As Real Estate Agents, I have been looking for reasons to justify why 2016 was a slower year for sales volume.
We can blame Trump for it- It seems like a popular move these days.
But looking at other reasons, I was featured in a recent Bloomberg article where I discussed the notion of
This article got picked up and Jonathan Miller ran with it (see below):
It’s always nice to be quoted and even nicer to be re-tweeted by Jonathan Miller, guru of appraising.
Here is my sum-up of what happened in 2016,
if we look back rather than look forward for a second:
- Sellers saw prices Rising
- Sellers saw quarterly statistics that show Year-over-Year Strength
- Sellers overpriced their listings
- Sellers continue to see closing prices in the NY Times or elsewhere for New Developments that actually went into contract in 2013 or 2014.
- Sellers continue to overprice their listings (Hence my “Offensively Overpriced” comment)
- Buyers realized that pricing couldn’t continue to outpace inflation, low mortgage rates, or interest levels.
- Buyers began to question the pricing strategies of sellers
- Successful sellers took the strategy of “Price Low, let the market be efficient”
- Continued low rates decreased buyer urgency
- Sellers continue to believe that they would find a buyer to pay that higher price
- Trump’s candidacy and the election in general got VERY distracting to people, especially in NYC
- Buyers used any excuse not to buy this year
- World events started to put dampers on investor interest in condominiums- Brexit, capital controls in China, a horrible Brazilian Economy, awful commodities news affecting Russia, low oil prices affecting Middle East Buyers
- New rental inventory came online in a massive way
- Rental prices dropped, and rentals look pretty great compared with overpriced condominiums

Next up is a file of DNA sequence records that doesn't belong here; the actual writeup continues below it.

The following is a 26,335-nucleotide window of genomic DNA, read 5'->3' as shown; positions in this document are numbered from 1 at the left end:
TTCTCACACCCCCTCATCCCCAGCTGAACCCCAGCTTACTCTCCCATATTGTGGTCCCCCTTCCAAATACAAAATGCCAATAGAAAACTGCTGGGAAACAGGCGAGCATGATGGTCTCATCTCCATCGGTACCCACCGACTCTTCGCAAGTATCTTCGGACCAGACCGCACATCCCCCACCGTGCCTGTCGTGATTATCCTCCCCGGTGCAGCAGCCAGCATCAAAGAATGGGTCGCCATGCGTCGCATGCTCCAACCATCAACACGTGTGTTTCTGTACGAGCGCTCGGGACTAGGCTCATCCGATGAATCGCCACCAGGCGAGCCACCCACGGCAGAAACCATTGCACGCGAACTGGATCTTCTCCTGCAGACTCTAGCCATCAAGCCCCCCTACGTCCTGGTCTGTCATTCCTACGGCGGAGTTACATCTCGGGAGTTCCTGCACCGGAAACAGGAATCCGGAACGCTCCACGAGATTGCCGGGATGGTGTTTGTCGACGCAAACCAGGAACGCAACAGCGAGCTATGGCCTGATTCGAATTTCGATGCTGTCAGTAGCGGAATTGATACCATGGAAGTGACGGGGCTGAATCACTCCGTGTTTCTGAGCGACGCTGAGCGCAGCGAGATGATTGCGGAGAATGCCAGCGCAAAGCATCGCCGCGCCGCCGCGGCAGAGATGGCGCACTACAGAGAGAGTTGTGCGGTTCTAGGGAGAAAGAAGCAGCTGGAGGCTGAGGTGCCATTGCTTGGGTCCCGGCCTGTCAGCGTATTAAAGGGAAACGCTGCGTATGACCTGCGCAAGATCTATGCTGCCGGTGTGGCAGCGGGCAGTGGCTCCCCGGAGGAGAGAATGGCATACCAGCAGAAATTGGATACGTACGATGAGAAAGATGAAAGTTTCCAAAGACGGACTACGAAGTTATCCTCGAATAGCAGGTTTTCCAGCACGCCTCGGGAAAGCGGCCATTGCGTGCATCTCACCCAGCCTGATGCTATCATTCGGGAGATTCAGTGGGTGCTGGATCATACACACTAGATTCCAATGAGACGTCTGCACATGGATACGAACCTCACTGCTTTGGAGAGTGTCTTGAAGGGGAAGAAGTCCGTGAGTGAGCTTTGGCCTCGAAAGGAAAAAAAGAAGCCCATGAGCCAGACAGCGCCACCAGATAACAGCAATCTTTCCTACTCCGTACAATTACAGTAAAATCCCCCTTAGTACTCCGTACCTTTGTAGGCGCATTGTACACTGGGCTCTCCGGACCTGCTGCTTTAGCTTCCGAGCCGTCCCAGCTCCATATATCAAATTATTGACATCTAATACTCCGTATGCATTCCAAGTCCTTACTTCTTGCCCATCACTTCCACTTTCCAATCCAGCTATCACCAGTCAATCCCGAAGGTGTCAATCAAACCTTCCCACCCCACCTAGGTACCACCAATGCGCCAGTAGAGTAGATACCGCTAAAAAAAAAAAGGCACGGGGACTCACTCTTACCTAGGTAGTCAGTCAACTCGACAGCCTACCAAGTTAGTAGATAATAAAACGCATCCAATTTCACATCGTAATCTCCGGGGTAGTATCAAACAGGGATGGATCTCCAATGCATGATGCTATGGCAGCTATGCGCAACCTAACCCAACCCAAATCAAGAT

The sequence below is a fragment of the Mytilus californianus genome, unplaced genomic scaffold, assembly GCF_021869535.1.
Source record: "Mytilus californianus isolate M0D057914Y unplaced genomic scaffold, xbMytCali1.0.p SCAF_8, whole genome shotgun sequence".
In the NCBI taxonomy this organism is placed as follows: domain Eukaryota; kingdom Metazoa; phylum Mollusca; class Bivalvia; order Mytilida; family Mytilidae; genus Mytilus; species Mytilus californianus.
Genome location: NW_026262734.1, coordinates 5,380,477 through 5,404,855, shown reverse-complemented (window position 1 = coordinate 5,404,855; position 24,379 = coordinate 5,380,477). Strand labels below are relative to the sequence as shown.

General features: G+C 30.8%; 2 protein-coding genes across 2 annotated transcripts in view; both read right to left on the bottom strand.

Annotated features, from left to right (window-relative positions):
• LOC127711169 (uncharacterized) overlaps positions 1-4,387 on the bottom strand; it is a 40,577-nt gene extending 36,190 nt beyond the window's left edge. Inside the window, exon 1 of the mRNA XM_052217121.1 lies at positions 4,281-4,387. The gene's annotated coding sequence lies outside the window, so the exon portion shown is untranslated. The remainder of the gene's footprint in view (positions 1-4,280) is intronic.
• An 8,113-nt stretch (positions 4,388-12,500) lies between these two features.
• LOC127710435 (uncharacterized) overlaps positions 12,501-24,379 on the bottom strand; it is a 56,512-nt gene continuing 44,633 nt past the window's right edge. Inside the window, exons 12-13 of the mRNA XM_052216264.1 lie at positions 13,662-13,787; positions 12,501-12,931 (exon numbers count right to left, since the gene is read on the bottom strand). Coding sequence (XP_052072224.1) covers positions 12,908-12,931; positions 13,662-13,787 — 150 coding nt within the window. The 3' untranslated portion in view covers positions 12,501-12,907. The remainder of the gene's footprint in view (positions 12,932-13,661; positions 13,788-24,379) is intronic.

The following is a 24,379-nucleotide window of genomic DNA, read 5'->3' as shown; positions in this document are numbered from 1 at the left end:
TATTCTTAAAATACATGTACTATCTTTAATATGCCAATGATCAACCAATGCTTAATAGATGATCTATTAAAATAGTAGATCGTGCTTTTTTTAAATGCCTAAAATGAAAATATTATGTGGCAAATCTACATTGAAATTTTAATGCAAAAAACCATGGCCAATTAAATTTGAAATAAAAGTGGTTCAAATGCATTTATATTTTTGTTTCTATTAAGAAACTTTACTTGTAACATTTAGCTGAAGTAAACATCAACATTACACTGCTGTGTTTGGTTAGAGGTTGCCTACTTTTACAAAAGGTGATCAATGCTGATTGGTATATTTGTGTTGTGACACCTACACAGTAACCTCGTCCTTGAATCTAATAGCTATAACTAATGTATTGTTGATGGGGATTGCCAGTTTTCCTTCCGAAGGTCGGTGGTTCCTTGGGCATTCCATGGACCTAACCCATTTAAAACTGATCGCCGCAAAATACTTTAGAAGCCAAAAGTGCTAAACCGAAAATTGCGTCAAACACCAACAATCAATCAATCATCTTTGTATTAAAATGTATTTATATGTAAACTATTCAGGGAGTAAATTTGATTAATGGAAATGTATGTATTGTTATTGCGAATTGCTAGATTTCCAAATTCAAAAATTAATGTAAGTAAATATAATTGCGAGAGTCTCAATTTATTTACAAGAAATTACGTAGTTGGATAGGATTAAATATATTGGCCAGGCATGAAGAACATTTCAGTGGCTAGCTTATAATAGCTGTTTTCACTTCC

- Investors a bit perplexed on how to price condominiums, and don’t want to catch a falling knife (that is, they don’t want to buy into a market that may have room to go lower).
- Rates jumped in the week after Trump’s Election, and haven’t come back down
- News that rates will rise based on the Fed Decision (yesterday), and will rise at least three more times next year.
So None of This Was Very Good News, right?
My view: It’s not that things are so dire, actually.
It’s just that things are so messy that it’s going to take a while for buyers to figure out that it’s starting to look like a Great Time To Buy.
I’m looking at a roughly six-month period when buyers can try and perhaps be successful with various tactics to get deals at lowered prices, such as:
- Show grave concern about mortgage rates rising (“My mortgage costs have gone up 15%.
So your price should come down significantly”)
- Show grave concern about rental prices going down when looking at investment properties
- Look for listings that have been on the market for more than six months
- Look for new listings at strikingly lower prices
- THEN- Start making lower or lowball offers and see what sellers bite (asking the right questions first)